I have been a Docent at the Arizona-Sonora Desert Museum for 20 years. Among my activities is the handling of animals and telling visitors about their natural history. I currently handle hawks, falcons, and non-venomous snakes. In the past I have handled owls, American kestrels, and tarantulas.
ASDM recently acquired a young, male, Red-Tailed Hawk from Wild at Heart, an animal rescue organization in Cave Creek, AZ, just north of Phoenix. Wild at Heart’s primary purpose is to rescue injured owls, hawks, falcons and eagles; rehabilitate them; and ultimately release them back into the wild. The hawk was named “Bowie.”
According to Wild at Heart:
Bowie came to us in the early summer of 2015, having been found on the ground in Litchfield Park with his right eye swollen shut. He was already deemed “friendly” by our rescue/transport volunteer. We kept him in our clinic and treated his eye until it was looking normal and put him outside with other juvenile hawks being watched over by some of our foster parent hawks. Bowie was constantly going over to the volunteers when changing the waters or going into the aviary for cleaning. We tried to ignore him as we hoped to release him.
However, after several months, it was very apparent that he was not ever going to get over being habituated. While we were deciding to keep him as an education bird, he developed an eye infection again. Despite getting immediate treatment, both systemic and topical antibiotics prescribed by our veterinarian, his eye did not recover, and slowly began to absorb. We started him on educational bird training, on the glove and perch, and he was doing well for us!
ASDM has a different interpretation of the injury: “The medical information that you quoted from ‘Wild at Heart’ is incorrect. What they told you they did to treat his eye injury, and what we observed when he arrived, was not accurate according to our veterinarians. It is not medically possible for an eye to ‘absorb.’ He had orbital bone fractures that were never treated.”
The photo above shows me holding Bowie at the Museum entrance. Bowie is the first Red-Tailed Hawk that Docents have had the privilege of handling. He is estimated to be about two-years old based on his plumage. Average life span in the wild is about 10-20 years depending on source quoted, but they can live much longer with proper care. For instance, I handle a 22-year-old Harris’ Hawk which the staff has named “Grumpy.” He is my favorite bird.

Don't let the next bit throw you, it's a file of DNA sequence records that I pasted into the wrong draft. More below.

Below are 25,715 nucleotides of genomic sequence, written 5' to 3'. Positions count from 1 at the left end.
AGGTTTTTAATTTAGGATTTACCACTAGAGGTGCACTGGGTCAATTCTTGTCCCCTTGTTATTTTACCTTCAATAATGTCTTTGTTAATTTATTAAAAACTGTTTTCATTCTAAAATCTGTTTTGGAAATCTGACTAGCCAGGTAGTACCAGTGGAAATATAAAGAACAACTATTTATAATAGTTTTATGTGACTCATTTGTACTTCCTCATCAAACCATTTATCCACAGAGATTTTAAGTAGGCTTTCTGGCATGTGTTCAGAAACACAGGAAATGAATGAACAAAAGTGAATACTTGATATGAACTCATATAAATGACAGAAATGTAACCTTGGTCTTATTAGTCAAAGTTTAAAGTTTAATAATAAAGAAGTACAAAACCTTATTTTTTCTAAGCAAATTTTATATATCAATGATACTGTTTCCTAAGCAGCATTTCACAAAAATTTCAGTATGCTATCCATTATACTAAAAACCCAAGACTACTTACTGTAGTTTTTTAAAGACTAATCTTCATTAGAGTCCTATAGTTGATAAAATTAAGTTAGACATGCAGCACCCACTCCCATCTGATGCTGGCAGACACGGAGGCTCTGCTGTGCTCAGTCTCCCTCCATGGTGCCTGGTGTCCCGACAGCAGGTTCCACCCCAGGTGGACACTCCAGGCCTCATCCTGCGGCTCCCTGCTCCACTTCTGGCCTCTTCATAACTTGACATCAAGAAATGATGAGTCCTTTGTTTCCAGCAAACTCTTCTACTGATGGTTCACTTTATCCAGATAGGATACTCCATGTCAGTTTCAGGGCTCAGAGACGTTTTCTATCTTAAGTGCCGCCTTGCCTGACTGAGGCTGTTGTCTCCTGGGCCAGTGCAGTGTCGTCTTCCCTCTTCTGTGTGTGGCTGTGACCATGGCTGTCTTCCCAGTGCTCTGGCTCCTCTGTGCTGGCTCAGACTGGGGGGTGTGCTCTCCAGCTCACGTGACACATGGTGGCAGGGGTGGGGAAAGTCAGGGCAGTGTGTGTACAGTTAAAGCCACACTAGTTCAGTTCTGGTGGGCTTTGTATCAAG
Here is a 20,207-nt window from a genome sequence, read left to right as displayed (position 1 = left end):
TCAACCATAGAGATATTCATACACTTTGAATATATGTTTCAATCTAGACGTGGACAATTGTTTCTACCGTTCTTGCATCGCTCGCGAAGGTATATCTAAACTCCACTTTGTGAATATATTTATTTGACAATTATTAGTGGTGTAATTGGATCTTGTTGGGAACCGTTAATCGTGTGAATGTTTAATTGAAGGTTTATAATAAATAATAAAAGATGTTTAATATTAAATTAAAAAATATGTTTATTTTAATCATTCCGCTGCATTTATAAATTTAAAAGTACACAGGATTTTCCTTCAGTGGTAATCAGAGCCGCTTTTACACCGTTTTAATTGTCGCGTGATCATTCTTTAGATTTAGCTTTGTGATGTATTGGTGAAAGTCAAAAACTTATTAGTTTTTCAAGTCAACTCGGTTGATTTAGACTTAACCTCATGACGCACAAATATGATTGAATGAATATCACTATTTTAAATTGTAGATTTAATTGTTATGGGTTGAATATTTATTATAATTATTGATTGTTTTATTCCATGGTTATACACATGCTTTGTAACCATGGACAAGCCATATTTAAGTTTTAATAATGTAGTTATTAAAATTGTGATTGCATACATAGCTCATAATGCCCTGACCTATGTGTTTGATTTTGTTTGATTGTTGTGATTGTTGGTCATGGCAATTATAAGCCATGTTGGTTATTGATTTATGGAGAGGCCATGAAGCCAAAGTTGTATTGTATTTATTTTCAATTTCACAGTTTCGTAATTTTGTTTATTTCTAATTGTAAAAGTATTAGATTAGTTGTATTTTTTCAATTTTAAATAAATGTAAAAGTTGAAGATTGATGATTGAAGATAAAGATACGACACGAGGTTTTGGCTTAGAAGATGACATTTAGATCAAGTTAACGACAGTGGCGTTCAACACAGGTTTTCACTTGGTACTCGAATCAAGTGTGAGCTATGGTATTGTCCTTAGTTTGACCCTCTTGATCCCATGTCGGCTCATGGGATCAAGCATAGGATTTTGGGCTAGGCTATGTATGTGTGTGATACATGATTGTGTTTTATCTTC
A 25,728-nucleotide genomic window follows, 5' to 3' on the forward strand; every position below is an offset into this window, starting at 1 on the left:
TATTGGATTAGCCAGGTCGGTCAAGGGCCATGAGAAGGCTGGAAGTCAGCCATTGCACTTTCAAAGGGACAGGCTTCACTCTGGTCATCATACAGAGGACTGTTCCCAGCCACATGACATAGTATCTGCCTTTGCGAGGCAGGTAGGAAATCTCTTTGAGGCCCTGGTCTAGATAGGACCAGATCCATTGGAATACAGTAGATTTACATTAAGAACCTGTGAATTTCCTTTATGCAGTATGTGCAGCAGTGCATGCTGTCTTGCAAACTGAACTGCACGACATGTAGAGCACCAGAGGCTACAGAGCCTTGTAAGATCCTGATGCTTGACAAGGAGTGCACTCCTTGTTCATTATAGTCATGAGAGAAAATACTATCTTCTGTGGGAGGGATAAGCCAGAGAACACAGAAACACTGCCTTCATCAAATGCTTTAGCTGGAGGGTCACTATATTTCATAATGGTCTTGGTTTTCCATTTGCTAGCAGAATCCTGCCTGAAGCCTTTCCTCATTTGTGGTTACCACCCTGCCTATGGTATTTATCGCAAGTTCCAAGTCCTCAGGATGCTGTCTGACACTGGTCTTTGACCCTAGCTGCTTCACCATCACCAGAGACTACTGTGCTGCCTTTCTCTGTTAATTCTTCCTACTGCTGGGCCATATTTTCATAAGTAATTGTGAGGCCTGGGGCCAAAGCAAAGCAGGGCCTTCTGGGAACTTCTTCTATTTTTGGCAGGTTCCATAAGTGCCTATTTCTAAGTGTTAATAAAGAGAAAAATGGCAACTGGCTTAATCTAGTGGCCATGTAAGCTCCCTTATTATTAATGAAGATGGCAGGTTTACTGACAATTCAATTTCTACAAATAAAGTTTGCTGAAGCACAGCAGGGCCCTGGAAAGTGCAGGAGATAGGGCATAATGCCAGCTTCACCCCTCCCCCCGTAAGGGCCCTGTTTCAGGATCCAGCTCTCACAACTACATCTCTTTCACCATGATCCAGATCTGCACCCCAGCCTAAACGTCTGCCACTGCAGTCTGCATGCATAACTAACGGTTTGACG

A one-eyed hawk can’t make a living in the wild because it lacks the binocular vision necessary for navigation and hunting. This one is lucky because he now has a good job, free from the dangers and travails of the wild. He has free room and board and a good medical plan.
We Docents, and most falconers, hold birds on our gloved left fist and the birds face forward. Bowie, however, stands facing backwards so he can keep his eye on me. And since he stands backwards, he displays his red tail. He is able to turn his head far enough to face forward when someone comes by.
When not out on the grounds, Bowie, and other birds, occupy padded perches in the Interpretive Animal Collection building. He is in the same room with several other birds including a Harris’ Hawk, a Crested Cara Cara, several American Kestrels, a large parrot, and people. He has access to water, food, and toys. I’ve had him out on the grounds three times so far. He has been well-behaved and unafraid.
A general note: In the many years I’ve been handling snakes, I have not been bitten. I have, however, been wounded by hawk talons. When the birds are startled, such as by running, yelling young children, they can grab on tightly enough so that their strong, sharp talons penetrate the glove or the birds may go up my unprotected arm. Parents, please control the kids.
Disclaimer: The views expressed in this article are mine and do not necessarily reflect the views of the Arizona-Sonora Desert Museum.
Red Tailed Hawk, the natural history of these hawks